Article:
Numsa to join protest against Eskom retrenchments
PORT ELIZABETH- The National Union of Metalworkers of South Africa (Numsa) will march with the National Union of Mineworkers (NUM) on Saturday to protest against retrenchments at Eskom, secretary general of the union, Irvin Jim said in a statement.
Jim also said that it was opposing the closure of coal mines and the government's renewable energy programme, the Independent Power Producer Project (IPP).
The Numsa secretary general said the union had tried to interdict the department of energy after learning of its plans to finalise IPP contracts in March.
Calling for a just transition (JT) that would mitigate the negative consequences of a change from coal (fossil fuel) to renewable energy, Jim said Numsa vehemently opposed the IPP programme, citing the high cost to Eskom from these entities for the production of renewable energy.
"It costs Eskom 40c per kWh to produce electricity through nuclear, and the cost of coal is less than R1. But Eskom pays R2,22 from IPP’s which it then sells to the consumer at 85c.
"What kind of nonsensical, impractical arrangement is this? It is obvious that the state is deliberately trying to collapse Eskom! It is our duty as the working class to defend this valuable SOE," Jim said.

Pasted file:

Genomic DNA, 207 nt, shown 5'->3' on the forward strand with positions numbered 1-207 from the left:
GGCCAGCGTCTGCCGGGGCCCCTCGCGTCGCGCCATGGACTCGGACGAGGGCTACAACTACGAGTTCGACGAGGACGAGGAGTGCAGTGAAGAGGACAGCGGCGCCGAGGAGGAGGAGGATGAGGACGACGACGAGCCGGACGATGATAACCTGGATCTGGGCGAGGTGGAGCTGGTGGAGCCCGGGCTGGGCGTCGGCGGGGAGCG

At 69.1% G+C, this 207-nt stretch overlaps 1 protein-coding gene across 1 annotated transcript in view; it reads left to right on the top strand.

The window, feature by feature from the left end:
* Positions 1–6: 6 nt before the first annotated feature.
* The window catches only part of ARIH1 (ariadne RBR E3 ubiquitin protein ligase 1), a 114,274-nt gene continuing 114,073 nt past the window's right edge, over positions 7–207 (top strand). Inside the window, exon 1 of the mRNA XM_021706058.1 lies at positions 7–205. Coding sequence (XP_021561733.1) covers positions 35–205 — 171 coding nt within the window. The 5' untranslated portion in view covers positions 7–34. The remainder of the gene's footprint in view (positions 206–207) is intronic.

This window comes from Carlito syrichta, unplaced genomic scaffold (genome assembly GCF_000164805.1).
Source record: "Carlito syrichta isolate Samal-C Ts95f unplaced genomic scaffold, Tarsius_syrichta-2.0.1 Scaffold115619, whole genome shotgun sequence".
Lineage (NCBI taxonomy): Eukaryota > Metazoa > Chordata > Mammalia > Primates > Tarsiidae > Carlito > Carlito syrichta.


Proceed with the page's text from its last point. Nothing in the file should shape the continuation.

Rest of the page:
"Eskom should go back to its mandate of ensuring that the entire nation is electrified. It should be providing free electricity for all and affordable electricity for industry.
"A Just Transition is one where the transition from coal to renewable energy does not negatively affect workers and the community at large, and, it must not disadvantage the next generation. Instead, the transition we are experiencing will worsen the conditions for the working class," Jim said.
Numsa defended its decision to march with NUM, an affiliate of the Congress of South African Trade Unions (Cosatu), which had expelled the former for opposing the African National Congress (ANC).
"We are participating in this march because we believe it is consistent with our commitment to advancing the interests of the working class ... the challenges facing workers at Eskom, affect us all, regardless of union affiliation.
"This is a battle for our survival and this is why we believe that unity of the working class on this issue is paramount."
The job loss from the IPPs will number about 92,000, as the state would close down five coal-fired power stations in Mpumalanga, Numsa said.
The union also said it rejected calls for the privatisation of all state-owned enterprises (SOEs). "We reject privatisation as it will mean that that electricity costs will skyrocket, making electricity less accessible to the poor and working class, and, increasing the cost of doing business."
The union further said that Eskom had been the "victim of gross mismanagement and looting by some senior executive managers and the board" but instead of taking responsibility for these atrocities, management at the utility and the government were punishing the workers for their failures.
The march will start at Burgers Park in Pretoria at 11am.
- African News Agency